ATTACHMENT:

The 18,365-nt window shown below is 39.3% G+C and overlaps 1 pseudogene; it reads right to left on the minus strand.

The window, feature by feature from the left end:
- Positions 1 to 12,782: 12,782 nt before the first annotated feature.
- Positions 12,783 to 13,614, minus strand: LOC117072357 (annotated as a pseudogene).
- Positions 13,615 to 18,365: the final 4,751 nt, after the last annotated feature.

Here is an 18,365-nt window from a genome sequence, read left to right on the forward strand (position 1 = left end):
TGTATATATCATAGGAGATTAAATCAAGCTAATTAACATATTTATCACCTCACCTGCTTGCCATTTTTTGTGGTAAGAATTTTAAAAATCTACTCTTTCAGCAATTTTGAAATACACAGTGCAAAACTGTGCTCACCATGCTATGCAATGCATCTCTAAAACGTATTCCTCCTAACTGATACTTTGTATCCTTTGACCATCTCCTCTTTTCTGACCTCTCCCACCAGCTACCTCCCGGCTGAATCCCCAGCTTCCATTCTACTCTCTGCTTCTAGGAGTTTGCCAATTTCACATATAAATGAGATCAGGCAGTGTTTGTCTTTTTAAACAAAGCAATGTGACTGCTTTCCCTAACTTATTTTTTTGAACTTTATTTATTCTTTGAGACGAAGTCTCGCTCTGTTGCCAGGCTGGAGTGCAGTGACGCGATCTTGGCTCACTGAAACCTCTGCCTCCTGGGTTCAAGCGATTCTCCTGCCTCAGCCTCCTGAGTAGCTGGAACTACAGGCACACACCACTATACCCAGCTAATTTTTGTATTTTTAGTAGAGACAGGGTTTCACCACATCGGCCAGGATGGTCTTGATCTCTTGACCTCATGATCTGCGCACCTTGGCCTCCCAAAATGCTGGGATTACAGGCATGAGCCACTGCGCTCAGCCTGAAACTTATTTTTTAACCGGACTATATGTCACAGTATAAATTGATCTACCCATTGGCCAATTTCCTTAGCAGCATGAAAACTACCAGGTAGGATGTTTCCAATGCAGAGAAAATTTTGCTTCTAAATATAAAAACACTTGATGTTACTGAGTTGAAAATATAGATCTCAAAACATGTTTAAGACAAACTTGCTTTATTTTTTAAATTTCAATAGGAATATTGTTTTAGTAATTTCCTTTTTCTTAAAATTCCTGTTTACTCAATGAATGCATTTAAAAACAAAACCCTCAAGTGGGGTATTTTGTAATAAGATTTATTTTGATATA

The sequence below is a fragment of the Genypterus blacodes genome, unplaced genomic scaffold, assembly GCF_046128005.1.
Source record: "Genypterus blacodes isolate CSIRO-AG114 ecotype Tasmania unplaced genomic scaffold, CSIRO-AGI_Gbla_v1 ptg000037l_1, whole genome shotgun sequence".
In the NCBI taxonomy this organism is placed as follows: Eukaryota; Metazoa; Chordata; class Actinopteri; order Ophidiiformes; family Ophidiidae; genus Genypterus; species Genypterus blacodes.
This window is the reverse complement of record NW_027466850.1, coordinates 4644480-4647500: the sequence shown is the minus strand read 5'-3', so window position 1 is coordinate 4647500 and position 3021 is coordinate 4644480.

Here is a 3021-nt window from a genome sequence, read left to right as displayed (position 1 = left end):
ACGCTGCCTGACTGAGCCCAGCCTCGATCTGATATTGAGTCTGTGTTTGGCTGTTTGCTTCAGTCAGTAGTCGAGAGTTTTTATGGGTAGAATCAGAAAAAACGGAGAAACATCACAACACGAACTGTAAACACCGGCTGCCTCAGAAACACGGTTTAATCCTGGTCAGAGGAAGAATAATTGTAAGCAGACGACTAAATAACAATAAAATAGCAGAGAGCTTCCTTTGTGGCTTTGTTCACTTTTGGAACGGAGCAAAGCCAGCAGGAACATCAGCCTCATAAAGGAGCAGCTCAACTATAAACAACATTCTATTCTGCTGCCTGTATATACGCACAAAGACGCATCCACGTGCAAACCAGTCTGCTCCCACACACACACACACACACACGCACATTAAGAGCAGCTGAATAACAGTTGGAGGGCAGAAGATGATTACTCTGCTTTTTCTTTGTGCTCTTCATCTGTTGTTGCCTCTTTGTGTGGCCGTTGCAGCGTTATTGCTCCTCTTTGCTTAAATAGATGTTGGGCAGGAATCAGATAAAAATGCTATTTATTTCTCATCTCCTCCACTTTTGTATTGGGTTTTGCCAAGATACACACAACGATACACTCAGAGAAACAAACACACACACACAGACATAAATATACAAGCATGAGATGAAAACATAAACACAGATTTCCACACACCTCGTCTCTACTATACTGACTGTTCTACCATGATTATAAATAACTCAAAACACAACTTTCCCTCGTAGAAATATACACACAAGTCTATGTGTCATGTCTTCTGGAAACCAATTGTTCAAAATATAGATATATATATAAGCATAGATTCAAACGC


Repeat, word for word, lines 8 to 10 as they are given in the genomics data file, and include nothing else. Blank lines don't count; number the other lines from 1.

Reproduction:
The sequence below is a fragment of the Genypterus blacodes genome, unplaced genomic scaffold, assembly GCF_046128005.1.
Source record: "Genypterus blacodes isolate CSIRO-AG114 ecotype Tasmania unplaced genomic scaffold, CSIRO-AGI_Gbla_v1 ptg000037l_1, whole genome shotgun sequence".
In the NCBI taxonomy this organism is placed as follows: Eukaryota; Metazoa; Chordata; class Actinopteri; order Ophidiiformes; family Ophidiidae; genus Genypterus; species Genypterus blacodes.